Jerusalem Gets Very Different Kind of Kabbalat Shabbat

Sabbath With Mixed Prayer, Beer and (Gasp!) Dancing

Shabbat in Jerusalem: Hundreds are gathering every week for Kabbalat Shabbat at a new venue in Jerusalem.
kinneret kahana
Shabbat in Jerusalem: Hundreds are gathering every week for Kabbalat Shabbat at a new venue in Jerusalem.

By Nathan Jeffay

Published July 22, 2013.
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Retiree Tzipi Eldar was tapping along to the music, and full of praise for Jerusalem mayor Nir Barkat, who replaced his Haredi predecessor in 2008, and promised to broaden the city’s cultural character.

Eldar credits him with overseeing the opening of the venue — which as its name implies is an old renovated train station — and with ensuring that the atmosphere was welcoming for the event. “Jerusalem has needed this kind of event for years,” she said.

The organizer of the Kabbalat Shabbat is a local non-profit group, the interdenominational Ginot Ha’Ir Community Council, which started the event to build a sense of unity in Jerusalem.

“The idea is to create a place for all the different kinds of people in Jerusalem — religious, secular, Reform and Conservative, and to create a sense of community with everyone feeing a sense of belonging,” said the council’s director Shaike El-Ami.

Ginot Ha’Ir has run Kabbalat Shabbats on and off for three years, but only this summer with the opening of the First Train Station has it come in to its own, and attracted hundreds.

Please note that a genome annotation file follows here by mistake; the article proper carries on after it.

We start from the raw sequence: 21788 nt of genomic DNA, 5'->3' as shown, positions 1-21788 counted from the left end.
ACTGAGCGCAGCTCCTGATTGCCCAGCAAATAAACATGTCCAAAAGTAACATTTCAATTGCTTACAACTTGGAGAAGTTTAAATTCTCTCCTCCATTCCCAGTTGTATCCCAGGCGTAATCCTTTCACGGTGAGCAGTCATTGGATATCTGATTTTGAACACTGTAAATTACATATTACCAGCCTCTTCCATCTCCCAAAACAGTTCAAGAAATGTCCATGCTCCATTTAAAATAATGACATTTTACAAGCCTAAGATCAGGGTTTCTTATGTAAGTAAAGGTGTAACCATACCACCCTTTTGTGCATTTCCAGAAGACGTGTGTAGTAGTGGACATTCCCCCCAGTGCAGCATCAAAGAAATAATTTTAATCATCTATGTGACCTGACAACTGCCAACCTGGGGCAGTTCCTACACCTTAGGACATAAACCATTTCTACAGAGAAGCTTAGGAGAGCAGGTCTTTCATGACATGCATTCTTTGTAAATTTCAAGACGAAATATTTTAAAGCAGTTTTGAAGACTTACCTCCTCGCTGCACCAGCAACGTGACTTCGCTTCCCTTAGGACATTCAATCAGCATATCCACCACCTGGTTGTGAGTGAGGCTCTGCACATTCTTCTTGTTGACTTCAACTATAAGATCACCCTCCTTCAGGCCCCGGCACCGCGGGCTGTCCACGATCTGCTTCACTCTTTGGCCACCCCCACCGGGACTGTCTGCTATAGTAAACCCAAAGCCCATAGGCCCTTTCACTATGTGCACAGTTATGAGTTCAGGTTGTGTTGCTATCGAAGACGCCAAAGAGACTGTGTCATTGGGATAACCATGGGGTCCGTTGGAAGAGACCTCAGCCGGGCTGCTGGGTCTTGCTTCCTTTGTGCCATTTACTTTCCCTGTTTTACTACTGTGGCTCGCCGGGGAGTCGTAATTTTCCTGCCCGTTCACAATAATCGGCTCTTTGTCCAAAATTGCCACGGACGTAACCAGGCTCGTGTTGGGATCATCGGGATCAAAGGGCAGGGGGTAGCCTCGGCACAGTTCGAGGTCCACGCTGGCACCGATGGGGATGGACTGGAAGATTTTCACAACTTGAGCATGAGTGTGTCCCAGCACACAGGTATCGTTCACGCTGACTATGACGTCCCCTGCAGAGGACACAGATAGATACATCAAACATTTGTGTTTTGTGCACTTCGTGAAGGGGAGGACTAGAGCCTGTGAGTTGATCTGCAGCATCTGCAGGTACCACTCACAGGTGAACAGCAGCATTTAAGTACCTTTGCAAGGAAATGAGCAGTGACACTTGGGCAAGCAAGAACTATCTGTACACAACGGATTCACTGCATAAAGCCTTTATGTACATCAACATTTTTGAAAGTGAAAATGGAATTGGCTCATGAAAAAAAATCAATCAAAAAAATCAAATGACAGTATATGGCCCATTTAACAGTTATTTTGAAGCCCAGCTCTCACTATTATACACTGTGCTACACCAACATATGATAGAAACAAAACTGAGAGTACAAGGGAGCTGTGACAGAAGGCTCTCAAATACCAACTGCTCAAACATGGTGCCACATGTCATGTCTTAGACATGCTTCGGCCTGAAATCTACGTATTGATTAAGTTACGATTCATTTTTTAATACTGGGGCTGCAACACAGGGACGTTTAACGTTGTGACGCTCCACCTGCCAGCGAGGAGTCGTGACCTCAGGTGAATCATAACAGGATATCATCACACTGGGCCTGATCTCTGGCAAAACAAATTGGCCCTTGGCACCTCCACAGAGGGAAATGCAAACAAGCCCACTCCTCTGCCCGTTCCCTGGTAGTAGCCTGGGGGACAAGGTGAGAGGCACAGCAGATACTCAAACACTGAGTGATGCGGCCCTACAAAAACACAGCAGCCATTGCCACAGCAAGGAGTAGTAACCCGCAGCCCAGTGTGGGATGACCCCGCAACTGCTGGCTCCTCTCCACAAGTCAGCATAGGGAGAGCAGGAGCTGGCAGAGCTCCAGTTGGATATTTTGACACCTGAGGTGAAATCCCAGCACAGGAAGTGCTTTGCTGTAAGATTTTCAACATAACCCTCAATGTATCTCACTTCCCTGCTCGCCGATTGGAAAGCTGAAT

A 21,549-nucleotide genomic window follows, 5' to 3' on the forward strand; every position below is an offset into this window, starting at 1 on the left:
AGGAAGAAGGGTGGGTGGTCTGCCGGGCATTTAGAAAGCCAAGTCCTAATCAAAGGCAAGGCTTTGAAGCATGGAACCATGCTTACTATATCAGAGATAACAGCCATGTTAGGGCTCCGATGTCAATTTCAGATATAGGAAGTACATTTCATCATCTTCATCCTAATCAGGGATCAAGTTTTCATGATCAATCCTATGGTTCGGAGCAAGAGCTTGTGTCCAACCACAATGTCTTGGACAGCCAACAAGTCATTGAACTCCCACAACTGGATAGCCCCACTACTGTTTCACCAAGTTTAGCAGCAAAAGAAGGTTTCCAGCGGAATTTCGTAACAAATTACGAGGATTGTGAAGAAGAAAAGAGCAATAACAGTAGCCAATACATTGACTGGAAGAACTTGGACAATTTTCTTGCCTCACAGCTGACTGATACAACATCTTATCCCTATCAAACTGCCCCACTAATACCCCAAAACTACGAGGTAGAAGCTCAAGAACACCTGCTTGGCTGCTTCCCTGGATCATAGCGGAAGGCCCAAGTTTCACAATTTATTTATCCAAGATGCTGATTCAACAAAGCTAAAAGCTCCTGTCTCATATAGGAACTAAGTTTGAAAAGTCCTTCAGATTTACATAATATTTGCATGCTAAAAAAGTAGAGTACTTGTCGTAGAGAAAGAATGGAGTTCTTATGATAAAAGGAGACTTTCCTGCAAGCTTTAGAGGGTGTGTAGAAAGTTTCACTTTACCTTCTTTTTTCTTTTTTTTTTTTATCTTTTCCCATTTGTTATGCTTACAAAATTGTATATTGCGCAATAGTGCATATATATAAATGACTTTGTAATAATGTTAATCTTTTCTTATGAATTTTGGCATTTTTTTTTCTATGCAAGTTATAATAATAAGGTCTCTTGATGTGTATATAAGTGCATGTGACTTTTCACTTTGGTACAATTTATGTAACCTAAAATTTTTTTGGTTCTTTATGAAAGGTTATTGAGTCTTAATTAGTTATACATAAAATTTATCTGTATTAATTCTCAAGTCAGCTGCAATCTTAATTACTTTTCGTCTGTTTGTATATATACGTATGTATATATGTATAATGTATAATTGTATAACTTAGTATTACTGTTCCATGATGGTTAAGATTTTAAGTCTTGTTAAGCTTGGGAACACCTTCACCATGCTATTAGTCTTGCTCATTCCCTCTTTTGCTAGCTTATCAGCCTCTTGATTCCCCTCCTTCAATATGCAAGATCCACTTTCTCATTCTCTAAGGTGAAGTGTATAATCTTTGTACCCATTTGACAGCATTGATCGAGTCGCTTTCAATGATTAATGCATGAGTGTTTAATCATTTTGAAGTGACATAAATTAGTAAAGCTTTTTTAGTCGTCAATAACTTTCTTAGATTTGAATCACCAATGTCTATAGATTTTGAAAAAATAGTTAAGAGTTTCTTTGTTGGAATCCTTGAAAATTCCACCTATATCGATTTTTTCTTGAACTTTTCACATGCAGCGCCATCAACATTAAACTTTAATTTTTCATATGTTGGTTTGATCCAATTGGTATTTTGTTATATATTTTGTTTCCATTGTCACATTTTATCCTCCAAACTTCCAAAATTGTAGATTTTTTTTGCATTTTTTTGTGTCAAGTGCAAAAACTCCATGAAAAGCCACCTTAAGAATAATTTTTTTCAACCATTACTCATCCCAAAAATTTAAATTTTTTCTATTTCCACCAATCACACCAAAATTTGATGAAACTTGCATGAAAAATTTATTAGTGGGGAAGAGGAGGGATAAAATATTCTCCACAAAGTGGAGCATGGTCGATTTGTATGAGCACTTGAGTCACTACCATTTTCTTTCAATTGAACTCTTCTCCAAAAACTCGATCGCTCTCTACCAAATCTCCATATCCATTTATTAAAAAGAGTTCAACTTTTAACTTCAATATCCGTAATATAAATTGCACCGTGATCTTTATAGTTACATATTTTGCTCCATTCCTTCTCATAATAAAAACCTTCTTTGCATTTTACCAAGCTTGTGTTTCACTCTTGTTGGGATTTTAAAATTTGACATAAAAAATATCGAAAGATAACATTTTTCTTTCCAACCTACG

Despite the local emphasis, word has traveled fast and people come from far and wide. Ned Lazarus, a Washington-based researcher, was enjoying the “feeling of renaissance.” And Rali Even, a kindergarten teacher from Modi’in, a city 15 miles from Jerusalem, attends every week.

Until she found out about the event, Even and her husband and four children did “nothing connected to Shabbat apart from a meal.” The event provides a focus for the weekend, and also a shared experience with her father, with whom she attends. While she is secular, he is more traditional.

“I listen to the music while to him it’s something more as well,” she said.

On stage, the group leading proceedings was well aware of the different ways that different people relate to the event. This week it was the ensemble of Jewish Renewal rabbi Ruth Gan Kagan, who stressed to the Forward that she doesn’t see the event as “religious outreach.” She said: “Outreach means ‘I know the way and you don’t so I’ll give you something to bring you in so that eventually you’ll see things how I do — this isn’t what we’re about.”


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